"Even Mane has always rushed down as soon as Liverpool have made him available. And even when he has been injured, he has always wanted to come and watch. There have been problems in the past, but whatever differences or egos there were within the squad have been ironed out completely."

When you meet him you can see that he is a humble guy and a cool guy. He hasn't allowed the success so far to get to his head and he has endeared himself to the public.
Benjamin Tetteh on Aliou Cisse

It's down to Cisse's personality, according to Tetteh. "He is a huge figure here," he says. "Everyone wants to catch a glimpse of him and get close to him, and when you meet him you can see that he is a humble guy and a cool guy. He hasn't allowed the success so far to get to his head and he has endeared himself to the public. Everyone has bought into what he is doing."

The one criticism of Cisse is that he has at times struggled to get the best out of the attacking talent at his disposal. Senegal were held to a 1-1 draw with Uzbekistan in March, and their last two friendlies against Bosnia-Herzegovina and Luxembourg have both ended goalless.

The tactics can seem overly cautious at times, especially when you consider Cisse's options. Mane and Balde are the main men in attack, but the squad features six other forwards. Ismaila Sarr is a rising star at Rennes, and Cisse can also call on former West Ham striker Diafra Sakho, Stoke's Mame Biram Diouf and AC Milan's Mbaye Niang.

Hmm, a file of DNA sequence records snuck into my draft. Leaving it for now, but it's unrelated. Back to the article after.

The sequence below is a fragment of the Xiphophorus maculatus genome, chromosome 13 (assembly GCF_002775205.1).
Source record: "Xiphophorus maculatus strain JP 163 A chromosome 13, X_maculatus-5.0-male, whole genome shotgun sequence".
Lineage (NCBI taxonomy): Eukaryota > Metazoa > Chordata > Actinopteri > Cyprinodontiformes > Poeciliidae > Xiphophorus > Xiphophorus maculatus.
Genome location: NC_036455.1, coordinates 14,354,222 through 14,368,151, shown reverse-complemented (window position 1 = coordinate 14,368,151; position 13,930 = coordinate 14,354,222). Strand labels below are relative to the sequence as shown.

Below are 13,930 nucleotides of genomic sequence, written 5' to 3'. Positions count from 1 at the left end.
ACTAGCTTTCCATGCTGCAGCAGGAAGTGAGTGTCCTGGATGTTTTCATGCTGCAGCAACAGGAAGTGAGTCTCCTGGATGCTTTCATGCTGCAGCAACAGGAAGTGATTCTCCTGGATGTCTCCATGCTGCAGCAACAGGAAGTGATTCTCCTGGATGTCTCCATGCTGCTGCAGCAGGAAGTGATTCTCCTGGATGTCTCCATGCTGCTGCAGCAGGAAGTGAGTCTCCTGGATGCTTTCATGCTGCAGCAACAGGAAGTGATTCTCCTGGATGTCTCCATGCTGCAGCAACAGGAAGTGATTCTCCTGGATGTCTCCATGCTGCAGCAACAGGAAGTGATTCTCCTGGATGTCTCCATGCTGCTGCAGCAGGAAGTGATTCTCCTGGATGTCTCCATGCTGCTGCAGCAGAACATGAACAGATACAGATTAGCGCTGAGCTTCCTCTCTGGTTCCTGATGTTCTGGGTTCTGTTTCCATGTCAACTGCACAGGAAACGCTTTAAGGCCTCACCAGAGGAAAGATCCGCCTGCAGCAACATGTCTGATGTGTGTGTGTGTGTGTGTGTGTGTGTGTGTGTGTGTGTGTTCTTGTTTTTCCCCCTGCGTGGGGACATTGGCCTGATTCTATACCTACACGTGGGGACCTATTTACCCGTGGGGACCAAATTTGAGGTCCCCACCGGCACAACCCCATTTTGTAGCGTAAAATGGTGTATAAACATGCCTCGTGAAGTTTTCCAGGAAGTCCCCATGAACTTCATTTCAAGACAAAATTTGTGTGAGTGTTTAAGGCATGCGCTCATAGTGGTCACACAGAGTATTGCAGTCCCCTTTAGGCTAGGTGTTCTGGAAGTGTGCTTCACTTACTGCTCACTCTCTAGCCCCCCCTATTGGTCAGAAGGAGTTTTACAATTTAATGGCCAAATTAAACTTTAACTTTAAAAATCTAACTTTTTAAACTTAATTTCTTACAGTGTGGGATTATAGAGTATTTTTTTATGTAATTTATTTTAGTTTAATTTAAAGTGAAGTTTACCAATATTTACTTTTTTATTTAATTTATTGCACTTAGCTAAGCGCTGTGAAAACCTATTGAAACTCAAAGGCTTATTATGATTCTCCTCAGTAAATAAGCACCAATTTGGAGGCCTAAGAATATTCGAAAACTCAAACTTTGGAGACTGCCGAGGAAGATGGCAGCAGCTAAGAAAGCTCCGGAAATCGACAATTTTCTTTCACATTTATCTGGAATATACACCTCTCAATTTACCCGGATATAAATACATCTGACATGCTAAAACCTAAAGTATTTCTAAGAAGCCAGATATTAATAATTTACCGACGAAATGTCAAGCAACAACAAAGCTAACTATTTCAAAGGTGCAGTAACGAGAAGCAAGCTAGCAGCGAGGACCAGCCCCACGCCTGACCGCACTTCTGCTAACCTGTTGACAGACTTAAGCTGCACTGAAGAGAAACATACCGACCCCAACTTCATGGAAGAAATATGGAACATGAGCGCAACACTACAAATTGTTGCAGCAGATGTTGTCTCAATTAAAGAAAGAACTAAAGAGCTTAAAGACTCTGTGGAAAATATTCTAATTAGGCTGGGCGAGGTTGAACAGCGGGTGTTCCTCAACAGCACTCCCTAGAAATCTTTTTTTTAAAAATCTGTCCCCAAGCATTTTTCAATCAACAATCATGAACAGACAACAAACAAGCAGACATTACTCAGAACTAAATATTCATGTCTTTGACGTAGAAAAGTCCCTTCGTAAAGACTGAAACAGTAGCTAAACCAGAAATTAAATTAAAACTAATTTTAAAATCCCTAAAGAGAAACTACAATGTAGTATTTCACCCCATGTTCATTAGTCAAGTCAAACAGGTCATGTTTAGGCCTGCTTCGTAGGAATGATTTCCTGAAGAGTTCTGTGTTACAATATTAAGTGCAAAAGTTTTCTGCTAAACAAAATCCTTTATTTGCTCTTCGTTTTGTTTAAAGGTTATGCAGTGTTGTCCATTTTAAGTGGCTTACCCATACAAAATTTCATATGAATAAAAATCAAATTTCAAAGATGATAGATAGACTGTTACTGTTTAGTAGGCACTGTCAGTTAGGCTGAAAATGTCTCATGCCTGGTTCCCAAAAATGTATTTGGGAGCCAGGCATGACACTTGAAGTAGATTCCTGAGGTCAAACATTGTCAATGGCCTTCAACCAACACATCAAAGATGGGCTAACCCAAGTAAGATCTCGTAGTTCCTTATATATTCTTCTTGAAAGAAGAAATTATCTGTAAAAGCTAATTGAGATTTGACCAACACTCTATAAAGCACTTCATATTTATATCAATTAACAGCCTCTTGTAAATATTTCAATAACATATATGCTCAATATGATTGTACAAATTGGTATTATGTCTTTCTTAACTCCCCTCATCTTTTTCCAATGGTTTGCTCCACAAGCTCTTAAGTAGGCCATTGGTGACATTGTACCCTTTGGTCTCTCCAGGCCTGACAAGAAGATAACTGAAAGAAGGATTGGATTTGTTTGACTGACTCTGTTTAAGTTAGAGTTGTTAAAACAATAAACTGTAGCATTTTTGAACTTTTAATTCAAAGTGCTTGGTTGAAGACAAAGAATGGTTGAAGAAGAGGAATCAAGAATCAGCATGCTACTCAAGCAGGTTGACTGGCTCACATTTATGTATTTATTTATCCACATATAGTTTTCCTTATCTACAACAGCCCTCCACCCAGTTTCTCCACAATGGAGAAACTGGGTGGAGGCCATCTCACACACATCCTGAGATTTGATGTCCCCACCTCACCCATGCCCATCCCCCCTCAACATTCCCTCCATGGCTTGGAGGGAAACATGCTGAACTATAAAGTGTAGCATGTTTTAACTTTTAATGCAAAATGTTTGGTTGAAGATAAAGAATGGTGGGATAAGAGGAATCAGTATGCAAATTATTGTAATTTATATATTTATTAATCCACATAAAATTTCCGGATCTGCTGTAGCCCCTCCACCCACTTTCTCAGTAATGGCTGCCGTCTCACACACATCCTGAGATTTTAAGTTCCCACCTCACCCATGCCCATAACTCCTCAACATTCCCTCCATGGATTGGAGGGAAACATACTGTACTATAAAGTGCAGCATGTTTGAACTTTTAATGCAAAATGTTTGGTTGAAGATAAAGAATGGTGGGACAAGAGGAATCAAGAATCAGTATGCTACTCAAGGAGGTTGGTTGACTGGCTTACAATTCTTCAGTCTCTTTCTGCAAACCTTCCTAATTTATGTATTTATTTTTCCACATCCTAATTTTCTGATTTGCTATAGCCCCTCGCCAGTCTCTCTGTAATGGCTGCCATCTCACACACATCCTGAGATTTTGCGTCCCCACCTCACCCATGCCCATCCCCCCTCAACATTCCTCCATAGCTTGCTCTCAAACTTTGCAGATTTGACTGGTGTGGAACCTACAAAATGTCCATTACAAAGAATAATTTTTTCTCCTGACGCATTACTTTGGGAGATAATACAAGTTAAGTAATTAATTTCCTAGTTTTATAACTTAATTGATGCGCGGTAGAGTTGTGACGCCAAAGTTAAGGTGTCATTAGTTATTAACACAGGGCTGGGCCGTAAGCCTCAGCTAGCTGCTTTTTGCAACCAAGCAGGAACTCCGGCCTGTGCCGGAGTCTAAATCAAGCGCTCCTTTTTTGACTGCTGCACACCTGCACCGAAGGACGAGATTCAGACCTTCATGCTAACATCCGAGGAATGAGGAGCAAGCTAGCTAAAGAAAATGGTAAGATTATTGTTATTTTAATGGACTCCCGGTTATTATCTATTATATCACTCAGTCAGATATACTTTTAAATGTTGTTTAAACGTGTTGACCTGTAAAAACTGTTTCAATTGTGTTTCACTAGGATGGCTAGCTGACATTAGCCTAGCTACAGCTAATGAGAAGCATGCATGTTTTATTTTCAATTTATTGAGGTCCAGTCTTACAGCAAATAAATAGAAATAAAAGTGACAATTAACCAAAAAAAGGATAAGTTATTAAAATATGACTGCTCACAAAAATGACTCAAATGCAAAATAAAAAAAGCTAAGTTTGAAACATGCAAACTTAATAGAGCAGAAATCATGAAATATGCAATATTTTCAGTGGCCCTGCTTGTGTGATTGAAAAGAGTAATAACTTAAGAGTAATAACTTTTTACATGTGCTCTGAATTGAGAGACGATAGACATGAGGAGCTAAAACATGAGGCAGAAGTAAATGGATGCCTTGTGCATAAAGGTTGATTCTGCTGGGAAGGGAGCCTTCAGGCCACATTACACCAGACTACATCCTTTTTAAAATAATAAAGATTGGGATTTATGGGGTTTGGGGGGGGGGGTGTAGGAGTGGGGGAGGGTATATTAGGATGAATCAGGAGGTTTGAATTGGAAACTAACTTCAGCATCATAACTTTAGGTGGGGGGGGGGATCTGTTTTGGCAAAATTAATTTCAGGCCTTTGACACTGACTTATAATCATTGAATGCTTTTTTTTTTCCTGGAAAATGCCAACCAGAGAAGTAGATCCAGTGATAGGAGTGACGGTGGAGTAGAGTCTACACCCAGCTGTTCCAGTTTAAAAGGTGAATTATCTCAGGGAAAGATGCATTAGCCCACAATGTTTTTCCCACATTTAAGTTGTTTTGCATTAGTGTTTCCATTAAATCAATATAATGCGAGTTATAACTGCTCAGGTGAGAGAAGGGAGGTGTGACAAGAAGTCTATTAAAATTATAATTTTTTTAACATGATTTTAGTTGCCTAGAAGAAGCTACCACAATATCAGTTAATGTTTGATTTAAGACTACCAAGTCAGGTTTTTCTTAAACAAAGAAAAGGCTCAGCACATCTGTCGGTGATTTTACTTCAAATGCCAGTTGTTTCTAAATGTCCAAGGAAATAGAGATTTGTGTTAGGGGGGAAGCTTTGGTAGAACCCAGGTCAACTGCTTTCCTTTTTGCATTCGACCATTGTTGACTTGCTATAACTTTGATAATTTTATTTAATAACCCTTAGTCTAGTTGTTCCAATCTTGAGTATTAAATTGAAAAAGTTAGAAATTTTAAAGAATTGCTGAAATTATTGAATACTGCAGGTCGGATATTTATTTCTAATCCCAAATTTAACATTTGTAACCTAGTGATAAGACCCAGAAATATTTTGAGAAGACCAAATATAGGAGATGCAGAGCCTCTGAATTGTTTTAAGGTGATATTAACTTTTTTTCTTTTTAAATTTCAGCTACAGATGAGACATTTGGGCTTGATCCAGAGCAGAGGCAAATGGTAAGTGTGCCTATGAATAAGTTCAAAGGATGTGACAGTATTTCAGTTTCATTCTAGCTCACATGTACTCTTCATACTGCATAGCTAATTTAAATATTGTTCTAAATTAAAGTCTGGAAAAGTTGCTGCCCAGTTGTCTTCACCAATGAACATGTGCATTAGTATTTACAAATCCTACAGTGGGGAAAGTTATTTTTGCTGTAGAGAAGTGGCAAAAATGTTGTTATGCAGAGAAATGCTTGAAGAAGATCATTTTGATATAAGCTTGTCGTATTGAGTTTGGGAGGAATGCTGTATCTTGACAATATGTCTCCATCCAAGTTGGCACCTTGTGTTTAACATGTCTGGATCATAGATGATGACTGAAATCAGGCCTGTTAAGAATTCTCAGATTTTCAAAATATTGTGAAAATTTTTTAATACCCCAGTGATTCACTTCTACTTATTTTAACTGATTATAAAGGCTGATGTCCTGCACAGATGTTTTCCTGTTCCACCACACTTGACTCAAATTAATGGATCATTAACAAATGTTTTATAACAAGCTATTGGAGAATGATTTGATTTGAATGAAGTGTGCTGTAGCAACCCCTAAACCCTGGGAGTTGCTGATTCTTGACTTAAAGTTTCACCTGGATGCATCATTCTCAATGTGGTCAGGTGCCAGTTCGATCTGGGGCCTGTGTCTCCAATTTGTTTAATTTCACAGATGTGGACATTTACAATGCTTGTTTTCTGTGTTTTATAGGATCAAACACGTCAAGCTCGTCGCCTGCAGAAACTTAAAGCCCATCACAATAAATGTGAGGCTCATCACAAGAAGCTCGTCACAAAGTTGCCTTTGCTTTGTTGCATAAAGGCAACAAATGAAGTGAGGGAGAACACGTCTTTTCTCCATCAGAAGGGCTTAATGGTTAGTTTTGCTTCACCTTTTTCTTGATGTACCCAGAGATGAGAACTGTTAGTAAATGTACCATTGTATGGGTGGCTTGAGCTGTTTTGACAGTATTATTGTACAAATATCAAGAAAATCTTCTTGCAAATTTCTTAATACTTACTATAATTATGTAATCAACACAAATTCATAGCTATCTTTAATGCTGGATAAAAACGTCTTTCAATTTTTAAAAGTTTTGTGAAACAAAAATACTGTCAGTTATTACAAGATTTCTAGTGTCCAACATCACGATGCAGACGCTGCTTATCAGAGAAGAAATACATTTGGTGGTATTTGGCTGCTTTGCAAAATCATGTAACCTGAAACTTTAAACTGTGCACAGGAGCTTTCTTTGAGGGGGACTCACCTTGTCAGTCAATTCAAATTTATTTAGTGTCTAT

Aliou Cisse gives instructions to his players during a recent friendly
Image: Aliou Cisse gives instructions to his players during a recent friendly

Finding a way to get them firing in Russia will be vital, but Senegal's chances are boosted by a favourable draw. In 2002, they were pitted against France, Uruguay and Denmark, but this year they have avoided any big guns, with Poland, Colombia and Japan comprising the rest of Group H.

"It will not be easy, especially not against Poland or Colombia, but the Senegalese people are optimistic about our chances of making it out of the group," Modou Gueye, a journalist for, tells Sky Sports. "The most recent friendly matches dampened the mood a little bit, but overall the fans are positive and excited."

So could there be another foray into the knockout stages in the offing? "The 2002 success had a lot to do with teamwork but they had their issues," says Tetteh. "El Hadji Diouf was a rebel who would break away and speak his mind freely. I think the bond with this team is stronger and the relationship between the coach and the players is stronger.

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"Of course this Senegal team has exceptional players like Mane, but the bottom line is that they have played as a collective. That is how they earned their place in the World Cup and hopefully that unity will continue in Russia. Reaching the World Cup was one of the best things to happen in Senegal in recent years, especially after they struggled in the African Cup of Nations.

"It's big for Senegal. It's seriously big. The feeling now is that this is their time. This is the opportunity for Senegal to go out and make a difference."

Just like in 2002, much will depend on Aliou Cisse.